AIDS in Africa Essay

- Acquired Immune Deficiency Syndrome (AIDS) is one of the most deadly viruses in the world. No country in Africa has escaped the virus. Some have been effected more then others though. The spread of AIDS in Africa is because of poor medical treatment and a lack of education on the part of the people. HIV is the virus which causes AIDS.(Aids in Africa,1994) HIV stands for Human Immune-deficiency Virus. The virus attacks the bodies immune system and weakens it. Scientists have wondered about the origin of HIV ever since the epidemic emerged....   [tags: Free AIDS Essays]

Free Essays
1151 words (3.3 pages)

AIDS In Africa Essay

- AIDS in Africa Spreading rampant throughout the African continent, AIDS is killing any and all who cross its path. “As the death toll from AIDS recedes in America, Africa is reeling from an epidemic of Biblical proportions. South of the Sahara, AIDS is worse than anywhere else in the world, and this catastrophe is transforming the continent forever” (Schoofs part 5). Acquired Immune Deficiency Syndrome, better known as AIDS “is a virus that weakens the immune system and subjects the patient to opportunistic diseases such as pneumonia and tuberculosis....   [tags: Disease Research Papers AIDS]

Free Essays
2447 words (7 pages)

AIDS in Africa Essay

- The new century has allowed the worlds nations to take a new outlook on the world. It has given them a chance to decide what the pressing issues are to solve, and think of ways to solve them. The UN has set the year 2000, as the year to unite the world's nations in order to make the world one. One of the issues that the world's nations are faced with is the HIV/AIDS epidemic in Africa. Even though is can be targeted to one area, this is still a world issue, because of the western worlds role in creating their instability....   [tags: Free AIDS Essays]

Free Essays
854 words (2.4 pages)

AIDS in Africa Essay

- The AIDS epidemic has reached disastrous proportions on the continent of Africa. Over the past two decades, two thirds of the more than 16 million people in the world infected with Human Immunodeficiency Virus (HIV), which causes AIDS, live in sub-Saharan Africa. It is now home to the largest number of people infected, with 70 percent of the world’s HIV infected population. The problem of this ongoing human tragedy is that Africa is also the least equipped region in the world to cope with all the challenges posed by the HIV virus....   [tags: HIV AIDS essays research papers]

Free Essays
3459 words (9.9 pages)

The world is supposed to be one nation, and Sub-Saharan Africa needs help.

The other issues that come with these drugs that are being developed in the West are the differences in the standard of living. Most Americans don't worry about food supply, and can manage to get most of there nutrient that are required a day. Where as in Africa, life isn't as easy. Most people fight in order to get one decent meal a day. They rely on the little money that they make in order to get food. But because of the cost of the drugs that the West is providing for these countries people are being forced to choose between two items that are necessary for them to live. They can chose between having these drugs that will prolong their life, but after paying the cost of them, will no longer have money for food, or have food, and live with out the drugs. (Dido) Where is the Justus in this situation? There is no point of having one without the other, both of these options have to be made available to people who are infected with HIV/AIDS. Some countries have promised to supply these drugs to Women who are pregnant, or who have survived being raped, but that is not good enough. We live in a material world, and the least the west and rich nations can do is help provide life-prolonging drugs to those who can't afford them.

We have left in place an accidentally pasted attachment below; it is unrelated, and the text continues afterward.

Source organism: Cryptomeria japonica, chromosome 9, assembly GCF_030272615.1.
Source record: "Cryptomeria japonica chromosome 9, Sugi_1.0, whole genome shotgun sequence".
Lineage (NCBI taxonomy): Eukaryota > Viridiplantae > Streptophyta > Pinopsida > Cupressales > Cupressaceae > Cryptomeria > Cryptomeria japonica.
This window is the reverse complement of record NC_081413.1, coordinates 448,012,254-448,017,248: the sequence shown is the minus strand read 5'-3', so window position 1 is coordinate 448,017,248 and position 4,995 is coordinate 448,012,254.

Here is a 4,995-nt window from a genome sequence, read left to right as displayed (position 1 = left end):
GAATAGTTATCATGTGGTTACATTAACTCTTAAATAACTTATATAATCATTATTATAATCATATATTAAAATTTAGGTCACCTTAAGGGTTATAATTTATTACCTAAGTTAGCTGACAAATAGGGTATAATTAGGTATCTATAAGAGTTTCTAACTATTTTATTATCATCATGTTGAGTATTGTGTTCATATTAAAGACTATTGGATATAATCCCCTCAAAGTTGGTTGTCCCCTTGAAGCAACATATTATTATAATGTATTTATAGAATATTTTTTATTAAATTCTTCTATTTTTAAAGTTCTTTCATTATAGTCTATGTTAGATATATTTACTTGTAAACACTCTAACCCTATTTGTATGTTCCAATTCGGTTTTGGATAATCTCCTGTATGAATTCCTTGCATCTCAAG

Another aspect of this issue is whether it is better to help those who are affected, or create more awareness so that less people become affected with the virus. It's a toss up. Life is important, but if the UN and other organizations continue to provide funds for those who are infected, the numbers will not decrease, because people are still going to get infected. But if they provide funds in order to teach youth and create more awareness about HIV/AIDS, then eventually the number of people who are affected with the virus will decrease. Maybe both are important. But which one will better the situation in Sub-Saharan Africa. The number of people infected with HIV/AIDS is suppose to double by the year 2005, so isn't it more important to stop the spread, and create institutes to perform research and screening. By having these institutes, more jobs will be provided, which will increase their economy, and people will be able to get tested, and eventually the number of people affected with the HIV/AIDS virus will decrease. Botswana, Ghana, Tanzania, and Uganda have accepted an agreement with UNFPA and UNAIDS, which will provide them with 9.08 million us dollar in order to fight the fight and stop the spread. This money has been assigned to increase awareness within their youth and to expand their campaigns against this virus. (Owino, October 18,2000) The HIV/AIDS epidemic is acknowledge as a world crisis, that has to be solve, but how to solve it is and will be always be an issue; the only problem is that there is no time, every minute approximately 80 people are affected with HIV/AIDS, so the world's leaders have to come up with a cure now.

"Up to a fifth of patients in some African hospitals are misdiagnosed as HIV-infected on the basis of symptoms alone, and left to die because the drugs required to treat AIDS are too costly."(Medecins Sans Frontieres, September 13,2000) This is not the way which the world should be running in. These people should have a chance to survive. The western world should take responsibility for the economic state and political instability of Africa due to colonization and start helping them solve a problem that has affected so many lives. Obviously simpler to say then to do, but the worlds leaders have to get on top of this issue. In the new era, that we are in many advancements have been made in drug therapy, but if the people in these countries cannot afford the drugs, what is the point. If they have to choose between basic essentials and life prolonging drugs, there is no point in trying to find the answer in drug therapy. The answer is knowledge. Funds need to be provided in order to teach people how to not get infected, and to create screening processes, so that people can find out whether they are HIV positive or not. Just by knowing their status, a lot of lives will be saved. The UN "has set a goal to cut new infections by 25 percent by 2005,". (Gellman, July 5,2000 A01) "We are at the beginning of a pandemic, not the middle, not the end." (Dido) The world nations need to solve this issue, before it becomes too late.
Return to